How much deposit do I need to buy a house?
If you’re planning to buy your first home, you’ll know the first step is saving for a deposit. Find out how to get started with our simple guide to mortgage deposit requirements.
How much deposit do I need in percentage terms?With economic uncertainty prompting many lenders to end their low-deposit deals, first-time buyers could now be looking at a mortgage deposit of at least 10% of the value of their first home.
How much deposit do I need in cash terms?
When working out how much you’ll need to save for your mortgage deposit in cash terms, there are two main things to bear in mind:
- Typical property prices in the area you’re looking to buy in
Property portals like Rightmove or Zoopla will give you a good idea of local house prices, as will talking to local estate agents. But remember that the figures they’ll give you are asking prices – the properties may in fact be worth slightly less or more. If you want more reliable information, the Land Registry will tell you how much houses in the area have recently sold for.
- What you can afford in repayments each month
Mortgage rates are constantly changing. And while the cheapest rate might look the most attractive, beware – it may not necessarily be the best deal for you. There are several other factors to consider, such as minimum and maximum terms, upfront fees, and early repayment charges. If the repayments on a low-deposit mortgage are too high for you, then you’ll need to either get a bigger deposit together or look into schemes like Deposit Unlock.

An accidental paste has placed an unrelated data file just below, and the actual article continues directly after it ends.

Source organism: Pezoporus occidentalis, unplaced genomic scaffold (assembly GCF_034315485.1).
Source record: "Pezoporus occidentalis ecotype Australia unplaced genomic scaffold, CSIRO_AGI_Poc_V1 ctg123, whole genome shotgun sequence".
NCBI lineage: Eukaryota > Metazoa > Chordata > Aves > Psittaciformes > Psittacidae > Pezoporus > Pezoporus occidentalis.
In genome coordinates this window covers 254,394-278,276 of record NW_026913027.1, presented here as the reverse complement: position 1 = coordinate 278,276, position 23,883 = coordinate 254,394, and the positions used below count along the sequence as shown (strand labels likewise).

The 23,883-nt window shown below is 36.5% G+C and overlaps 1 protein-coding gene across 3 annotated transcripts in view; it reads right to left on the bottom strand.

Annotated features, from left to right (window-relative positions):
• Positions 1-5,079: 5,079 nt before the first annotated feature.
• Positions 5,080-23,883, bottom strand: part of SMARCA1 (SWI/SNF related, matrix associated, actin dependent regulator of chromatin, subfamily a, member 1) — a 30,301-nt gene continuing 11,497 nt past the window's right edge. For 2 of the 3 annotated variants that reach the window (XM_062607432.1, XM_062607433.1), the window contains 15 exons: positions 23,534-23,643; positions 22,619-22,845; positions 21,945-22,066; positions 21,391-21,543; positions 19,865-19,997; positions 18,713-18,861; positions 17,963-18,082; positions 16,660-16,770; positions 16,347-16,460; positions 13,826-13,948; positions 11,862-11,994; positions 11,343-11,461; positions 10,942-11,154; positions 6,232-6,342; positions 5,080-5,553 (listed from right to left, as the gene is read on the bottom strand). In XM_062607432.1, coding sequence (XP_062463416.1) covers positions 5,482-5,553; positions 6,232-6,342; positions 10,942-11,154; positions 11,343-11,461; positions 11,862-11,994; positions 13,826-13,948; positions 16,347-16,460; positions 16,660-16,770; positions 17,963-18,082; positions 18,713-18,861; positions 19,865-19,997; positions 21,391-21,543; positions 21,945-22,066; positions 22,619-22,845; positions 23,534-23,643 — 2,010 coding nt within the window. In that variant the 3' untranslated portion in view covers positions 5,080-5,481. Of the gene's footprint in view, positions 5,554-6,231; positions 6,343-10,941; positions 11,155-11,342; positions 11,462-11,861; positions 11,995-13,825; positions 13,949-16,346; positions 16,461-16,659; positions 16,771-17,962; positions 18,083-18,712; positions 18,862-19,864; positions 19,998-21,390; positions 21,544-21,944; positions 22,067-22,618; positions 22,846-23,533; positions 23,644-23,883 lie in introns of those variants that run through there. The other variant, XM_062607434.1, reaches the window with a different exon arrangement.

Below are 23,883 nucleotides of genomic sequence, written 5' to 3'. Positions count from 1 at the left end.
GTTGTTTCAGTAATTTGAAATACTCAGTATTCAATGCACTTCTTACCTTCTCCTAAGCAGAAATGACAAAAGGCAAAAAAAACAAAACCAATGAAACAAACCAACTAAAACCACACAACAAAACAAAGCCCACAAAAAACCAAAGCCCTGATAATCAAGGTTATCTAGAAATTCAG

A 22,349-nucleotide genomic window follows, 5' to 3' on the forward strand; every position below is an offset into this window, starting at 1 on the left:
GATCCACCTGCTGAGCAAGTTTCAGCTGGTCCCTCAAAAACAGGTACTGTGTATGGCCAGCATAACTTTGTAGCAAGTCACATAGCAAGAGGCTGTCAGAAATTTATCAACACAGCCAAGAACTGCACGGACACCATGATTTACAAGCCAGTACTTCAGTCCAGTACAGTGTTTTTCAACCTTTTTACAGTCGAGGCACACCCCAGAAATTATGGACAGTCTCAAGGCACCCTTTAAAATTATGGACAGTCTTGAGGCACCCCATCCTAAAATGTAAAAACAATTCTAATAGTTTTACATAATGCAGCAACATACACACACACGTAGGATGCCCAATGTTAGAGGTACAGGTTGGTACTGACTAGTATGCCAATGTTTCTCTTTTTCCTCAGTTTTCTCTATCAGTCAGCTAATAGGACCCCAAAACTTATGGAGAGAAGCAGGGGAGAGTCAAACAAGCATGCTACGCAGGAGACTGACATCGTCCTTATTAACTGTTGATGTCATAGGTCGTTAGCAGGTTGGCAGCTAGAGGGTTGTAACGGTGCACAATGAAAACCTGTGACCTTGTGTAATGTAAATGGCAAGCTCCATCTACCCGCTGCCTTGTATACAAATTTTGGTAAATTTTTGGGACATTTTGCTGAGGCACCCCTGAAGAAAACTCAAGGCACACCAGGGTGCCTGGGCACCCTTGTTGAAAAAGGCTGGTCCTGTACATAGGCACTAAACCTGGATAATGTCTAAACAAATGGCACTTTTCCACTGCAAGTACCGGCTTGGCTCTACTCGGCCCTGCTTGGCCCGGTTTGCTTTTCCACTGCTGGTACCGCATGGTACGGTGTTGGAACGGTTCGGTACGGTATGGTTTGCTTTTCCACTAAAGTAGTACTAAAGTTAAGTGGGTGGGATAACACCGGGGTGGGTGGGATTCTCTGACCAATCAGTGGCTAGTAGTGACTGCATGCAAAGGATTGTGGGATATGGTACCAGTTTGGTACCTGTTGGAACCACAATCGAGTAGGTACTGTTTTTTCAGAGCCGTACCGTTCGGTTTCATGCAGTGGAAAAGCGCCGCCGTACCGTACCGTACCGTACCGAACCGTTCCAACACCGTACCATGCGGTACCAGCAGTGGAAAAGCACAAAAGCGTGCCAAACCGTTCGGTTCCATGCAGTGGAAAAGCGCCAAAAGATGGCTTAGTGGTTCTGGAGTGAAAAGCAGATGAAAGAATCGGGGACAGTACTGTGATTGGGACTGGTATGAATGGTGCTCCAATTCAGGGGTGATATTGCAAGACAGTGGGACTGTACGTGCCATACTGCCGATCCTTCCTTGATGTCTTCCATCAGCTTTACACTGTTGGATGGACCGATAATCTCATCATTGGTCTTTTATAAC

Should I save a bigger mortgage deposit?
Although the mortgage deposit minimum is 5%, if you can save that bit more there are five main ways you’ll benefit:
- Your monthly repayments will be lower
It’s a bit of a no-brainer, but the bigger the deposit you can find, the smaller your loan will be. And the smaller the loan, the lower your monthly repayments.
- You’ll get a better mortgage deal
Putting down a bigger deposit will make you less of a risk for lenders. So they’ll often be prepared to offer you lower interest rates.
- There’s more chance you’ll be accepted
All lenders carry out checks as to whether you can afford your mortgage repayments, taking into account your income and outgoings. If your deposit is small, you’re more likely to fail these checks, as you’ll need to put more money into your mortgage each month.
- You’ll have a bigger buying budget
A mortgage is typically up to four-and-a-half times your salary. If this means you can’t borrow as much as you’d like, you may need a bigger deposit just to make up the value of the property.
- You’ll be at less risk of ‘negative equity’
The more of your home you own outright, the less chance you have of falling into ‘negative equity’. That is when you owe more on your mortgage than your property is currently worth – which can make it very difficult for you to move house or switch mortgage.